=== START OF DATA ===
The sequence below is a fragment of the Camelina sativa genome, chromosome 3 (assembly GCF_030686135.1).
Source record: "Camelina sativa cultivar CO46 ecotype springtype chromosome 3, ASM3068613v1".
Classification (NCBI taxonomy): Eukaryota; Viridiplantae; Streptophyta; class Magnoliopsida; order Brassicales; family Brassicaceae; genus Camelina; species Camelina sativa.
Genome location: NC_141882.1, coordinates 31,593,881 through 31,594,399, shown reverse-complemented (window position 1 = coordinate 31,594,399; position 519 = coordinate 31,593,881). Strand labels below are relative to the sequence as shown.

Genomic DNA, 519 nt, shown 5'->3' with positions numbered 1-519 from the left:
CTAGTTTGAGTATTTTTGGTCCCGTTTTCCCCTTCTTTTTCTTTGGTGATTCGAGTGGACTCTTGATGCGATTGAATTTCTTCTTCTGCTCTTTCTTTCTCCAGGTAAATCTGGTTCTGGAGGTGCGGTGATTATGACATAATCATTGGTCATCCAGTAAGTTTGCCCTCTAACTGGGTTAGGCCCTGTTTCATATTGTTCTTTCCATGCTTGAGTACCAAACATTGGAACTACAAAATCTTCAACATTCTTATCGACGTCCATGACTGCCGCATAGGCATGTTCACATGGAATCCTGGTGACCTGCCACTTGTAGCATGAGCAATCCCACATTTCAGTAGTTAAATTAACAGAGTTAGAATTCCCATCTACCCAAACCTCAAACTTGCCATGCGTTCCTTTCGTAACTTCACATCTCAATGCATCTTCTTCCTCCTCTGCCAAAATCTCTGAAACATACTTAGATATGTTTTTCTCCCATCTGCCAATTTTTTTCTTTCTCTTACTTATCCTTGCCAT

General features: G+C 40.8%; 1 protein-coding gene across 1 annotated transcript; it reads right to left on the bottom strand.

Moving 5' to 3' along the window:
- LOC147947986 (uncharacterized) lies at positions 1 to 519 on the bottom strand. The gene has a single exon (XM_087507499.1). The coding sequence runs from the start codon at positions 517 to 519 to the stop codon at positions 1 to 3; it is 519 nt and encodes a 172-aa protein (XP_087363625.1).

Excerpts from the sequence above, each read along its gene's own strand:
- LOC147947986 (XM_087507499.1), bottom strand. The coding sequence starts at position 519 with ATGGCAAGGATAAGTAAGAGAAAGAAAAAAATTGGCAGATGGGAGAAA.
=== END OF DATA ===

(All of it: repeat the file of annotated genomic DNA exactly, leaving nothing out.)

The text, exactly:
The sequence below is a fragment of the Camelina sativa genome, chromosome 3 (assembly GCF_030686135.1).
Source record: "Camelina sativa cultivar CO46 ecotype springtype chromosome 3, ASM3068613v1".
Classification (NCBI taxonomy): Eukaryota; Viridiplantae; Streptophyta; class Magnoliopsida; order Brassicales; family Brassicaceae; genus Camelina; species Camelina sativa.
Genome location: NC_141882.1, coordinates 31,593,881 through 31,594,399, shown reverse-complemented (window position 1 = coordinate 31,594,399; position 519 = coordinate 31,593,881). Strand labels below are relative to the sequence as shown.

Genomic DNA, 519 nt, shown 5'->3' with positions numbered 1-519 from the left:
CTAGTTTGAGTATTTTTGGTCCCGTTTTCCCCTTCTTTTTCTTTGGTGATTCGAGTGGACTCTTGATGCGATTGAATTTCTTCTTCTGCTCTTTCTTTCTCCAGGTAAATCTGGTTCTGGAGGTGCGGTGATTATGACATAATCATTGGTCATCCAGTAAGTTTGCCCTCTAACTGGGTTAGGCCCTGTTTCATATTGTTCTTTCCATGCTTGAGTACCAAACATTGGAACTACAAAATCTTCAACATTCTTATCGACGTCCATGACTGCCGCATAGGCATGTTCACATGGAATCCTGGTGACCTGCCACTTGTAGCATGAGCAATCCCACATTTCAGTAGTTAAATTAACAGAGTTAGAATTCCCATCTACCCAAACCTCAAACTTGCCATGCGTTCCTTTCGTAACTTCACATCTCAATGCATCTTCTTCCTCCTCTGCCAAAATCTCTGAAACATACTTAGATATGTTTTTCTCCCATCTGCCAATTTTTTTCTTTCTCTTACTTATCCTTGCCAT

General features: G+C 40.8%; 1 protein-coding gene across 1 annotated transcript; it reads right to left on the bottom strand.

Moving 5' to 3' along the window:
- LOC147947986 (uncharacterized) lies at positions 1 to 519 on the bottom strand. The gene has a single exon (XM_087507499.1). The coding sequence runs from the start codon at positions 517 to 519 to the stop codon at positions 1 to 3; it is 519 nt and encodes a 172-aa protein (XP_087363625.1).

Excerpts from the sequence above, each read along its gene's own strand:
- LOC147947986 (XM_087507499.1), bottom strand. The coding sequence starts at position 519 with ATGGCAAGGATAAGTAAGAGAAAGAAAAAAATTGGCAGATGGGAGAAA.